Before serving, wash tomatoes under cool running water and pat dry.
If your recipe requires seeded tomatoes, cut the fruit in half horizontally and gently squeeze out the seeds and the juice. However, think about the recipe and consider whether the tomato could be incorporated with seeds intact. There are simply too many valuable nutrients in the seeds that you would not want to lose unnecessarily.
When cooking tomatoes, avoid aluminum cookware since the high acid content of the tomatoes may interact with the metal in the cookware. As a result, there may be migration of aluminum into the food, which may not only impart an unpleasant taste, but more importantly, may have a potentially unwanted impact on your health.
Whenever possible, try to develop recipes that make use of the whole tomato. Research shows higher lycopene content in whole tomato products. For example, when the skins of tomatoes are included in the making of the tomato paste, the lycopene and beta-carotene content of the paste is significant higher according to research studies.
To make your own basic tomato sauce, simply sauté a couple of cloves of chopped garlic and/or 1 or 2 large chopped onions for a couple of minutes until they are translucent. Add 8 to 10 chopped whole tomatoes and a teaspoon of dried—or several teaspoons of fresh chopped—oregano, basil, and any other herbs you enjoy (such as parsley or rosemary). Simmer for 30-45 minutes. Remove from the heat, drizzle with olive oil, and add sea salt and freshly ground black pepper to taste. For a fancier version, sauté chopped olives and/or mushrooms along with the garlic and onions.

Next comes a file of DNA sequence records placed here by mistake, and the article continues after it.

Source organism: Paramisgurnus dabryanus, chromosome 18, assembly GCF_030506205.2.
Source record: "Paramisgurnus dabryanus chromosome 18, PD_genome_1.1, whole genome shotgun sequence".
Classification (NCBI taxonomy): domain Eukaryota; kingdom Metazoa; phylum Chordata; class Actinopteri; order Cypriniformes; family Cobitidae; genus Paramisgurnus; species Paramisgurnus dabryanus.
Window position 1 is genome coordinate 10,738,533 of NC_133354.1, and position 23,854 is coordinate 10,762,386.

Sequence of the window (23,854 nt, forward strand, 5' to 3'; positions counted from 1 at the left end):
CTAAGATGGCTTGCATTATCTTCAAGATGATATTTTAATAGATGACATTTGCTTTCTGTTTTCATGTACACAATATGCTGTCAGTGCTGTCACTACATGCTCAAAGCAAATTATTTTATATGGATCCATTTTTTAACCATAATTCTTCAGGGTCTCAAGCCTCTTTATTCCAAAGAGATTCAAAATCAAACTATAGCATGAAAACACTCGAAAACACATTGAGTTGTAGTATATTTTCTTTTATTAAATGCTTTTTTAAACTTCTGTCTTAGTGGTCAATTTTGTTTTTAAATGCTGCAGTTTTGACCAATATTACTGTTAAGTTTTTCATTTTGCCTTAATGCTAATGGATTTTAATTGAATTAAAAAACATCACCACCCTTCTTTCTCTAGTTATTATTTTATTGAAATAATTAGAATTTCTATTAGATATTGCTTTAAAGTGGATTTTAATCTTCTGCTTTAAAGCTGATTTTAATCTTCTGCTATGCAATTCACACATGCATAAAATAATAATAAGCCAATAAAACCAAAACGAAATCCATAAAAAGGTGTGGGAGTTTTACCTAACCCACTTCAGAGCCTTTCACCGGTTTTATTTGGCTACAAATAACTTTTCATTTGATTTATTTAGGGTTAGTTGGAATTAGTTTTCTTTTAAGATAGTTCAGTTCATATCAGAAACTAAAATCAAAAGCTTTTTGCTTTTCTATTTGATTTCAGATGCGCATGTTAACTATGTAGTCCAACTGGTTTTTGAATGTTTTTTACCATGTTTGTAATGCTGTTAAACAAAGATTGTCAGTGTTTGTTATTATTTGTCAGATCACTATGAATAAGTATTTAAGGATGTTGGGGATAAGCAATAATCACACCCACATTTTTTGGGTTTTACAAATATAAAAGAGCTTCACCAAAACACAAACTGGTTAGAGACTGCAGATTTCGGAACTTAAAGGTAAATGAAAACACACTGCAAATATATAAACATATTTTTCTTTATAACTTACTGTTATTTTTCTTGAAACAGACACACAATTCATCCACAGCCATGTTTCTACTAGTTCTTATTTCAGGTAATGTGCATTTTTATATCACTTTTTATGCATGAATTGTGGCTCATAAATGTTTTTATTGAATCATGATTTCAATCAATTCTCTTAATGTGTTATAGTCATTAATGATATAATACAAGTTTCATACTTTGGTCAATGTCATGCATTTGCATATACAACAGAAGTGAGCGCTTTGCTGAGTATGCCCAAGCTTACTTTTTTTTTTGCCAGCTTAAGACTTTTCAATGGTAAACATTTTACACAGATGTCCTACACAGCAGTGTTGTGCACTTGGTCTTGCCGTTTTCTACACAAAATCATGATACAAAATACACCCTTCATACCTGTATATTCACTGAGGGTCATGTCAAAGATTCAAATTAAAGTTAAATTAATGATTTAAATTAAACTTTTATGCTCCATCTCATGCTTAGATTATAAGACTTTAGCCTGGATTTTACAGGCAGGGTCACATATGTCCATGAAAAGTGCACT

Late Summer Bruschetta
2-3 large tomatoes
1 crunchy sweet pepper
1 medium sweet onion
2-3 garlic cloves, minced
small handful of fresh basil, chopped
crusty bread (like a baguette)
shredded mozzarella or grated Parmesan
Chop the vegetables into a mid-size dice. Combine with garlic, 1-2 tablespoons olive oil and basil. Slice baguette down the middle and lay the 2 sides cut side up. Brush with additional 1-2 tablespoons olive oil and sprinkle on cheese. Broil bread for several minutes until bread or cheese browns a bit. Top the sections with some of the vegetable mixture.
6 ripe tomatoes, peeled and chopped
2 tablespoons vegetable oil
1 onion, chopped
1 Tablespoon sugar
1/2 teaspoon salt
1/8 teaspoon pepper
1/2 cup water
3 Tablespoons flour
Prepare tomatoes. Heat oil and saute onions 5-10 minutes, stirring occasionally. Add sugar, salt and pepper. Combine water and flour. Stir into tomatoes. Cook and stir until thickened.
MORE TOMATO RECIPES: Stuffed Tomatoes, Easy Homemade Marinara Sauce, Garlic Roasted Cherry Tomatoes, Baked Parmesan Tomatoes, Tomato Pie, Three Cheese Tomato Tart, Oven Roasted Tomatoes, Seashells with Basil, Tomatoes and Garlic , Easy Garden Gazpacho, Roasted Tomatoes with Fontina and Thyme